and terrorized Israel for a century and,
one might point out, that the ultimately
proof that the burden rests with the
Arabs came when Ehud Barak, Sharon's
predecessor as prime minister, was pre-
pared to give Arafat virtually everything
he wanted. What happened?
Arafat rejected the ultimate prize at
Camp David, to the surprise and cha- -
grin of Clinton, and launched the sec-
ond intifada, leading to the present spi-
ral of violence.
How quickly we tend to forget and
judge the Middle East conflict on daily
No, we don't need even-handedness,
given the Arab intransigence of accept-
ing Israel's right to exist.
What we need is for the world — and
we should not hold our breath — to
pressure the Arabs to abandon their his-
toric hatred for Israel, accept its right to
exist and then, and only then, can we
demand even-handedness in negotiating
the Middle East conflict. ri
of Eastern Oakland County meets monthly
Mondays: 7 p.m. registration, 7:30-9 p.m.
meeting. Way Elementary School, W. Long
Lake Rd. east of Telegraph, Bloomfield Hills.
Mandelbaum perform a concert of Broadway
music and old standards by Jewish com-
posers at 1 p.m. $1 members, $2 guests.
Oak Park JCC (248) 967-4030.
"To the Edge of Destruction and Back:
Hungarian Jewry in the 20th Century" is the
topic of a four-part lecture series with
Professor Howard Lupovitch, 7:30-9 p. m.
Mondays. $10 per session, $8 B'nai Moshe
members. B'nai Moshe, Kolel Moshe Institute
for Lifelong Learning. Nancy Kaplan (248)
The Nurse Is In
Blood pressure screening 1-3 p.m. No
charge. Oak Park JCC (248) 967-4030.
Rabbi Chalom discusses "A People Apart:
American Jews look at Themselves" at 8 p.m.
Birmingham Temple (248) 477-1410.
Tuesday, Jan. 6
Chamber Music Concert
Concert with a repertoire of classical music at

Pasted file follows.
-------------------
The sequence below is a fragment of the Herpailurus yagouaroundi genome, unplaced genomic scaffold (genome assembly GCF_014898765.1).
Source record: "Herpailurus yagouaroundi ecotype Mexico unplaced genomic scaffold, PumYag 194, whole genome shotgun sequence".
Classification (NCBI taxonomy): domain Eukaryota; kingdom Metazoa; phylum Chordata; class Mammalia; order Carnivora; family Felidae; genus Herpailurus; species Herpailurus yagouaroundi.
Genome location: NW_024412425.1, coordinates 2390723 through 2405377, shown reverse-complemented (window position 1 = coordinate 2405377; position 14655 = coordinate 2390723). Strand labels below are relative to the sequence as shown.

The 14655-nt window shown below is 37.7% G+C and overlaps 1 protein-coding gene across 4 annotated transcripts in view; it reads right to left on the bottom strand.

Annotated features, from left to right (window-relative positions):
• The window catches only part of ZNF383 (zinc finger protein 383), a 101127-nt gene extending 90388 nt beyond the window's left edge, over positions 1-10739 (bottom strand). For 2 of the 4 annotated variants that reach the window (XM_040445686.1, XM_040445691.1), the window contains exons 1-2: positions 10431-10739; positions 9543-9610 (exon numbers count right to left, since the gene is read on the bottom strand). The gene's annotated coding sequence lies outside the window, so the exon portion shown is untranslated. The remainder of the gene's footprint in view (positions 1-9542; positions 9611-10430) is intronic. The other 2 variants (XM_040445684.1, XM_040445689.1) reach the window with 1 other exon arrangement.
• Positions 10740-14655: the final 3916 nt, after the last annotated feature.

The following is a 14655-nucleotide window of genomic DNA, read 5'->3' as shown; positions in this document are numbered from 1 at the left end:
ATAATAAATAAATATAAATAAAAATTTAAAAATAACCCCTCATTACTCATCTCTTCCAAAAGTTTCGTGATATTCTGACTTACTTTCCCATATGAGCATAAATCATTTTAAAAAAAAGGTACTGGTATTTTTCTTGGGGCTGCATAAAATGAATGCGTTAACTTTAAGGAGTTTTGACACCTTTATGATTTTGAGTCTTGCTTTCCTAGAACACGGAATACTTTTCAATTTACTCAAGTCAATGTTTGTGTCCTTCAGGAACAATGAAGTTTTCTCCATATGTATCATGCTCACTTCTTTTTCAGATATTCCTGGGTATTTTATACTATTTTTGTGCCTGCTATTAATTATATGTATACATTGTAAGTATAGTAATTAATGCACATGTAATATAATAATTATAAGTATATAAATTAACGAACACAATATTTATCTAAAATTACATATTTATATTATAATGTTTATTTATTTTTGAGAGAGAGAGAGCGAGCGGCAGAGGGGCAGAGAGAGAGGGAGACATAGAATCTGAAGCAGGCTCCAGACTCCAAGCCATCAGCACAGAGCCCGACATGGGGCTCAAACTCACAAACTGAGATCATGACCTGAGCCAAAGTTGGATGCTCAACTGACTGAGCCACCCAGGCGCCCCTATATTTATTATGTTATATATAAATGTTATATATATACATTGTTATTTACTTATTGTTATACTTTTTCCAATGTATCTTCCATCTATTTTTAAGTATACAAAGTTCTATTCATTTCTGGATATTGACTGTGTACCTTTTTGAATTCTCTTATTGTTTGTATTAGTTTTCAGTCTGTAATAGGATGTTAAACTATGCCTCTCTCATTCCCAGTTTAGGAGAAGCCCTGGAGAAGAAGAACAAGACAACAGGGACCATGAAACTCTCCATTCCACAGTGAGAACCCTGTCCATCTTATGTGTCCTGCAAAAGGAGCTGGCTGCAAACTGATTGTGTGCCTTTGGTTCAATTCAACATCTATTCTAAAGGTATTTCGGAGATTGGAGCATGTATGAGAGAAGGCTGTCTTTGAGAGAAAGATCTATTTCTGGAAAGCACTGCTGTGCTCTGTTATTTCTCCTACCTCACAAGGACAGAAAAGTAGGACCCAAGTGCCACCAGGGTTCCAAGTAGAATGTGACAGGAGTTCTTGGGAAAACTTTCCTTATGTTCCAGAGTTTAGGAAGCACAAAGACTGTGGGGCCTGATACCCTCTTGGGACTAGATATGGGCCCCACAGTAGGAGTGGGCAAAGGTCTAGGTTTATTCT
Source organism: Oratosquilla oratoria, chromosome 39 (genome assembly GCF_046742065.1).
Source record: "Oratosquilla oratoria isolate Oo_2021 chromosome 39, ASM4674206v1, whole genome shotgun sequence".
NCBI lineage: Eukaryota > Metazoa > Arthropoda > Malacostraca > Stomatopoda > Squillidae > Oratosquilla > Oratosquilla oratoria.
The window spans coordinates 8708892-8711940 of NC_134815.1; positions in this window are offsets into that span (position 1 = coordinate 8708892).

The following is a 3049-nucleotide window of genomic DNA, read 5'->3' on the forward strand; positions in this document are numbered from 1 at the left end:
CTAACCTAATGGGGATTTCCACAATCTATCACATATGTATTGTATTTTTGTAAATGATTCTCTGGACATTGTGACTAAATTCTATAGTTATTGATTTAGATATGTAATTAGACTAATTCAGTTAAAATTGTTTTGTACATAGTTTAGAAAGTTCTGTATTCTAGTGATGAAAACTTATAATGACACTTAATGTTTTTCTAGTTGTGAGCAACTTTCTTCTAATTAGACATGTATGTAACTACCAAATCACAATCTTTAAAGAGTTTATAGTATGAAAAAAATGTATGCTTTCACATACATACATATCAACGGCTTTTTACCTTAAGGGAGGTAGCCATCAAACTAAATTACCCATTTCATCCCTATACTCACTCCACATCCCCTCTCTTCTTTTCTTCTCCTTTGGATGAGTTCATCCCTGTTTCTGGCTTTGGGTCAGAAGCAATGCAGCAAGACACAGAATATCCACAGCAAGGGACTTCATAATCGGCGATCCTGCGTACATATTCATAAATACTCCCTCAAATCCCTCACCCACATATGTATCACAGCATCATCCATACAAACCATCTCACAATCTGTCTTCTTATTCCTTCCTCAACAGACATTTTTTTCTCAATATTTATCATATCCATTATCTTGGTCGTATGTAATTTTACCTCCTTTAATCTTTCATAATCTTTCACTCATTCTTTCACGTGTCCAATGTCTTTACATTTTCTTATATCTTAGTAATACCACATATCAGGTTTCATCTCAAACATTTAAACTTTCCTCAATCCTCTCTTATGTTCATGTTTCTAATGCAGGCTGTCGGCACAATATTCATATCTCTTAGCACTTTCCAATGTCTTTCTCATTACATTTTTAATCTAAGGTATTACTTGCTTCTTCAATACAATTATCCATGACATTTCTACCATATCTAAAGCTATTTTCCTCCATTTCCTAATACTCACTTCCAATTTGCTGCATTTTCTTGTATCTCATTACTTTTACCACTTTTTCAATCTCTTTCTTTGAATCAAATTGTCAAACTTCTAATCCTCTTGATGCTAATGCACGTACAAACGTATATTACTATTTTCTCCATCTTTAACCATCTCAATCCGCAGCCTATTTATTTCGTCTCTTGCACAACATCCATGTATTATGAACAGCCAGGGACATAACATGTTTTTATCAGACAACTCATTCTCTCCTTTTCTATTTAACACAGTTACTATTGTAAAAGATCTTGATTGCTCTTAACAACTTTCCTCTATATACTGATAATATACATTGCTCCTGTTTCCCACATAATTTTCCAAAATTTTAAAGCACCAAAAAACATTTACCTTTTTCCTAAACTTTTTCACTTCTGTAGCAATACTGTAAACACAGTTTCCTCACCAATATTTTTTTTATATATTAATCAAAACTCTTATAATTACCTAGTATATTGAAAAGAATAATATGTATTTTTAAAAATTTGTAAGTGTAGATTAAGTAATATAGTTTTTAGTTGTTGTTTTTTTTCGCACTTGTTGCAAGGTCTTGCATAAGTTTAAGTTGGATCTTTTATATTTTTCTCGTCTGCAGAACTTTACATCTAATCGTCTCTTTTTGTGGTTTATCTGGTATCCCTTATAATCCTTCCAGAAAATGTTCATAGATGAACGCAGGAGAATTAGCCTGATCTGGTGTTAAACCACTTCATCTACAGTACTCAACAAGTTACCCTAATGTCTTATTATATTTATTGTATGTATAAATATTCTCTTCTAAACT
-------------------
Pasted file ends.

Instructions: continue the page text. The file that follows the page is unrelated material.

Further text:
1 p.m. No charge. Oak Park JCC (248) 967-
Thursday, Jan. 8
Lunch and Learn
Rabbi Elimelech Goldberg discusses
"Spiritual Strength vs. Physical Illness" at
noon as Yad Ezra's guest speaker. $5
includes lunch. RSVP by Jan. 6: (248) 548-
Friday, Jan. 9
Auditions for Sara Smith Productions Youth
Theatre production of Fiddler on the Roof-
Junior 5-8 p.m. Friday or 10 a.m.-2 p.m.
Saturday are for ages 9-18. The Community
House, 380 S. Bates St., Birmingham. To
schedule: (248) 644-5832.
Saturday, Jan. 10
Shir Shalom Singles 40+ dine at Moe's on
10 at 7:30 p.m. RSVP by Jan. 8: Bev (248)
Sunday, Jan. 11
Ann Arbor Preschool Mitzvot
Parents and children participate in songs,
stories and art projects 10 a.m.-noon, offered
by the Jewish Cultural Society. $12 one
child, $15 two children, members; $15, $19,
guests. Ann Arbor JCC, 2935 Birch Hollow.
Dr. RSVP: (734) 975-9872.
Broadway at JPM
Soloist Marsha Rofel and accompanist Martin
Community Calendar Notes: Items may be submitted to Community Calendar in three ways. Write: Bobbi Charnas, Editorial Assistant, the Jeivish News, 29200 Northwestern Hwy., Suite 110, Southfield, MI
48034; fax: (248) 304-8885 or e-mail firstname.lastname@example.org . The deadline for submissions is 3:00 p.m. Wednesday, 9 days prior to issue date. For more information, call (248) 354-6060, ext. 237.